MPs back police budgets amid calls for ‘wholesale investment’
Labour said the settlement left ‘communities exposed and the public at risk’.
A Tory backbencher has called on the Government to commit to a “wholesale investment in policing” as MPs approved forces’ budgets for next year.
Richard Drax told ministers there were “clearly issues with police funding” after Labour accused the Government of putting “the public at risk”.
MPs voted through the 2018/19 police grant by 295 votes to 239, majority 56, with minister Nick Hurd insisting funding was on the rise and accusing Labour of being in the “scaremongering, fake news business”.
Conservative MP Philip Davies joined Labour in voting against the motion.
During the debate, South Dorset MP Mr Drax shared his concern that “new crimes” such as modern slavery, human trafficking, sexual exploitation and cyber crime were “taking officers off the beat”.
He said: “I am a former solider and that’s where information and intelligence and holding the land if you like, or certainly dominating it in the case of Northern Ireland, patrolling in very troubled spots, that’s where the information came.
“That’s where the deterrent was formed on the streets and while all these other crimes are being investigated and the police officers, I give all credit to them, we must not lose sight of the fact that we do need, in my humble opinion, more officers the ground.”
He added: “The wholesale investment in policing, I do believe is needed.”
Speaking earlier in the debate, shadow policing minister Louise Haigh said the settlement on offer left “communities exposed and the public at risk”.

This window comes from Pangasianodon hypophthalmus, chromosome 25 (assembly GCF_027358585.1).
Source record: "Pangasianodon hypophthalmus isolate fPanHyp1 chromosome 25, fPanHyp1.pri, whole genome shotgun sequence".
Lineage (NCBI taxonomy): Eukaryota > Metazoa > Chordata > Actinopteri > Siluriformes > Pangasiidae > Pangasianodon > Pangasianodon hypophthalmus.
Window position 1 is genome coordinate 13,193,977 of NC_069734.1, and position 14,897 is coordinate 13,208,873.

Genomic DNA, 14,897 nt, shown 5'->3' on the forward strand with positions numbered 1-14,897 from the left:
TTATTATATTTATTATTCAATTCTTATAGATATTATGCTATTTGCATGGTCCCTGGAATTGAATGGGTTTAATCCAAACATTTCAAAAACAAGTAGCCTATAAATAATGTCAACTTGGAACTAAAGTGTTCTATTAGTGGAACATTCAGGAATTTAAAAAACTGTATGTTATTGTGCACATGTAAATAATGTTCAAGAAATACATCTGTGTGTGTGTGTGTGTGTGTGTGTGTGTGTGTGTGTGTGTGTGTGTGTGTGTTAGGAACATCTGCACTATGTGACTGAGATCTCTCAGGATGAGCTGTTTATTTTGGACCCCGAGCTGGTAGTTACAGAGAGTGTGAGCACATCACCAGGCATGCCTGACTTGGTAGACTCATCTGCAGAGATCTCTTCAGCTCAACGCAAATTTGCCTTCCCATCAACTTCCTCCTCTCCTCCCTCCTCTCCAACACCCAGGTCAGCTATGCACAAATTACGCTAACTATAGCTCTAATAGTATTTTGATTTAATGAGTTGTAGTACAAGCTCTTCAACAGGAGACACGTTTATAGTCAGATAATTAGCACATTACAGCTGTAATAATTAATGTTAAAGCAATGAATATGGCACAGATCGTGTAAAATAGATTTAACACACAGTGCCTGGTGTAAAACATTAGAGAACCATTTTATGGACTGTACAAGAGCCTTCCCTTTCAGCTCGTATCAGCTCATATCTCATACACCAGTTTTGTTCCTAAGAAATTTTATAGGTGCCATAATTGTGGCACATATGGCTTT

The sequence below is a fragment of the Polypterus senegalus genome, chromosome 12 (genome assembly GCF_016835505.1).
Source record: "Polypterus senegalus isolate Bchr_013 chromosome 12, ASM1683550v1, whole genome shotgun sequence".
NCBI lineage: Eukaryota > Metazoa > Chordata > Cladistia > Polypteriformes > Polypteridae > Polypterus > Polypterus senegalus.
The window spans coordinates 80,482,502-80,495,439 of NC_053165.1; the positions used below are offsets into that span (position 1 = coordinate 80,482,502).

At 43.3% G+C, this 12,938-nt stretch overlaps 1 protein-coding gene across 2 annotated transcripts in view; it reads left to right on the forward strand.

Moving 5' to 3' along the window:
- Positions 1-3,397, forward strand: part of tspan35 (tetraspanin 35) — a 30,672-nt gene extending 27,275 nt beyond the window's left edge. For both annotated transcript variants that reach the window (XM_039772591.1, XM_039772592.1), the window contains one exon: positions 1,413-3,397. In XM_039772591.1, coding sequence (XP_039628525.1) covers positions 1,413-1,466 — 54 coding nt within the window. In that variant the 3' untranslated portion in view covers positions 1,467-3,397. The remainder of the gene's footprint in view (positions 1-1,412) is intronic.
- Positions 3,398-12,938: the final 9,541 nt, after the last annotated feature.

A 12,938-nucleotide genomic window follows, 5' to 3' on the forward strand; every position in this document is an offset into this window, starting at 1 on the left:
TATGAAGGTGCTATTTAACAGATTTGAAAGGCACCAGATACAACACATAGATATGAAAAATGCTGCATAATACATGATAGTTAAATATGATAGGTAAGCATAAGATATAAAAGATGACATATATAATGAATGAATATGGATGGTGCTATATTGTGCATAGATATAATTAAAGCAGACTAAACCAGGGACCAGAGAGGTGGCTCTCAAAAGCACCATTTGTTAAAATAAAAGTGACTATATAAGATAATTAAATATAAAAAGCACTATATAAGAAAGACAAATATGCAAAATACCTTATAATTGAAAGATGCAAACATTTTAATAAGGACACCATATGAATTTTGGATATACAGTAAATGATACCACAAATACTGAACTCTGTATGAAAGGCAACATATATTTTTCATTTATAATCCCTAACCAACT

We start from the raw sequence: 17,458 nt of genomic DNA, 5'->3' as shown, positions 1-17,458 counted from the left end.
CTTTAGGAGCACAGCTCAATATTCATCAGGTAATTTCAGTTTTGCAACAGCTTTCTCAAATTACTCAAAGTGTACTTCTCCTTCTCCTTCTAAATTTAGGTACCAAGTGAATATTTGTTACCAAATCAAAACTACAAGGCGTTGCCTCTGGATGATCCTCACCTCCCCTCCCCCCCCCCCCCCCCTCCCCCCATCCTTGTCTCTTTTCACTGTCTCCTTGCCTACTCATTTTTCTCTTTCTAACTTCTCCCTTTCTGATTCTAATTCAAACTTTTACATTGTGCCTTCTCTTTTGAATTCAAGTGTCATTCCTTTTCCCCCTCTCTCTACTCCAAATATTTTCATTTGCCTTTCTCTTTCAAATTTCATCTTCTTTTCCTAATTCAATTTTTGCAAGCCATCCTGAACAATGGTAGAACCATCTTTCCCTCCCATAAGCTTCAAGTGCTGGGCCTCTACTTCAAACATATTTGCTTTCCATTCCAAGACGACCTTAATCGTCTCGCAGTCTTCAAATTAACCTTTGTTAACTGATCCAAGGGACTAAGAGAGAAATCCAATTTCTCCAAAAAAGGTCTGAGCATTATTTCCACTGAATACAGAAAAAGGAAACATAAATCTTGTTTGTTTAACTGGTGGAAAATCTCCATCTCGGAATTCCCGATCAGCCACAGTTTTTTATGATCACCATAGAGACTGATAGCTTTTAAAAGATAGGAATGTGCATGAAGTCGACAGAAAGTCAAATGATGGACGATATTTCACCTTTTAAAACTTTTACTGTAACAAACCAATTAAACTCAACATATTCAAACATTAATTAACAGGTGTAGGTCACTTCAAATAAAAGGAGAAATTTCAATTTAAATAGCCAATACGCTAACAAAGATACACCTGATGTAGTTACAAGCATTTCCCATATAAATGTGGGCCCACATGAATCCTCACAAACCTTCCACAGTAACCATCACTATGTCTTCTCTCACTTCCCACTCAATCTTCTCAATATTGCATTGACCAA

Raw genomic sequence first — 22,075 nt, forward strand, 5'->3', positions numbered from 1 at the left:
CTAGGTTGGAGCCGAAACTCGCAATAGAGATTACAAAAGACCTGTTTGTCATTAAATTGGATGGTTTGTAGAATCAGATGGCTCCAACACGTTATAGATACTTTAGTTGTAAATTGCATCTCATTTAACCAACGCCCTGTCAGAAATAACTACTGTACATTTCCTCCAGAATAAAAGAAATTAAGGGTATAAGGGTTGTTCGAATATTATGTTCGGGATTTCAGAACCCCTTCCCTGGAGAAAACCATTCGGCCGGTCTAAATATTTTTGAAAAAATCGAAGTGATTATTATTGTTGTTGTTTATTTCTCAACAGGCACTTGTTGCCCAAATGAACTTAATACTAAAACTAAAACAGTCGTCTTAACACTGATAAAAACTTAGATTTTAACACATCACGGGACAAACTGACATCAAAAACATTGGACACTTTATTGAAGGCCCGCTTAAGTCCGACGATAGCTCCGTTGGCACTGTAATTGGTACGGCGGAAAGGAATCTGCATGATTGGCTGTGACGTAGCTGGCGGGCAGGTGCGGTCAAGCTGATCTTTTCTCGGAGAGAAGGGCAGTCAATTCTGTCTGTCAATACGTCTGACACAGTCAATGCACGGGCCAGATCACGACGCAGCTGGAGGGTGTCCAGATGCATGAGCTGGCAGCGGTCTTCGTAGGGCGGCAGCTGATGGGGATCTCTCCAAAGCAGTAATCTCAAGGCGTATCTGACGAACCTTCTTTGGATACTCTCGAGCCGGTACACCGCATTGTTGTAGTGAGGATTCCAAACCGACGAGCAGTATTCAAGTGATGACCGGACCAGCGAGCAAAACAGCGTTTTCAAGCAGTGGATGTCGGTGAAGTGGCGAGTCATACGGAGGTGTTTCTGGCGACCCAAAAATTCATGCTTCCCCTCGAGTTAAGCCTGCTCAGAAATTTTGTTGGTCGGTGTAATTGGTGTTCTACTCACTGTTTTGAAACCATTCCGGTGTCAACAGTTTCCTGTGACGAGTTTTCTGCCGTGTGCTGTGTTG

Ms Haigh added: “21,000 fewer police officers on our streets than there were when Labour left office in 2010, 17,000 fewer police staff who perform vital functions in investigations and 6,000 fewer PCSOs.
“Neighbourhood policing, the absolute bedrock of our model of policing has been decimated, an appalling legacy of this Government.”
Tories have already cut 21,000 police officers. Today they voted once again to cut police budget in real terms. This at a time when recorded crime and violent crime are rising. Voters will remember.— Diane Abbott (@HackneyAbbott) February 7, 2018
Policing Minister Nick Hurd earlier dismissed the accusation however, saying the proposed measures would see more money for every police force.
Money from the Government would be maintained at its current levels, he said, while police and crime commissioners would then have greater flexibility to raise their council tax precepts by an extra £1 per month.
He said police forces would have more than £1 billion extra in 2018/19 compared to 2015/16 as a result of the changes, and could maintain their funding in real terms.
“It sounds very much like Labour now are very much in the scaremongering, fake news business, totally detached from reality,” said Mr Hurd.
“Tonight, Labour MPs will vote against £450 million of increased funding for policing, including a £70 million uplift on counter-terrorism in the face of the worst terrorist threat for a generation.”
Today we've heard from across the country the impact of vast police cuts since 2010. Communities are being put at risk - yet Government persists with £100m real terms cut. pic.twitter.com/z0fpLCIQhc— Louise Haigh MP (@LouHaigh) February 7, 2018
Shipley MP Mr Davies, who has urged the Government to put more resources into policing, was the only Tory MP to vote against the motion.
Labour’s Wes Streeting told the Commons: “The flat cash settlement that (Mr Hurd) is announcing today means that any increase in the precept will be wholly spent on additional resources for the police.
“That is simply not true. The truth is the Government is cutting the resources they’re giving to every police force in the country, and they’re asking residents to foot the bill for a poorer service.
“That’s a total disgrace and he should stop attempting to misdirect people who are following this debate.”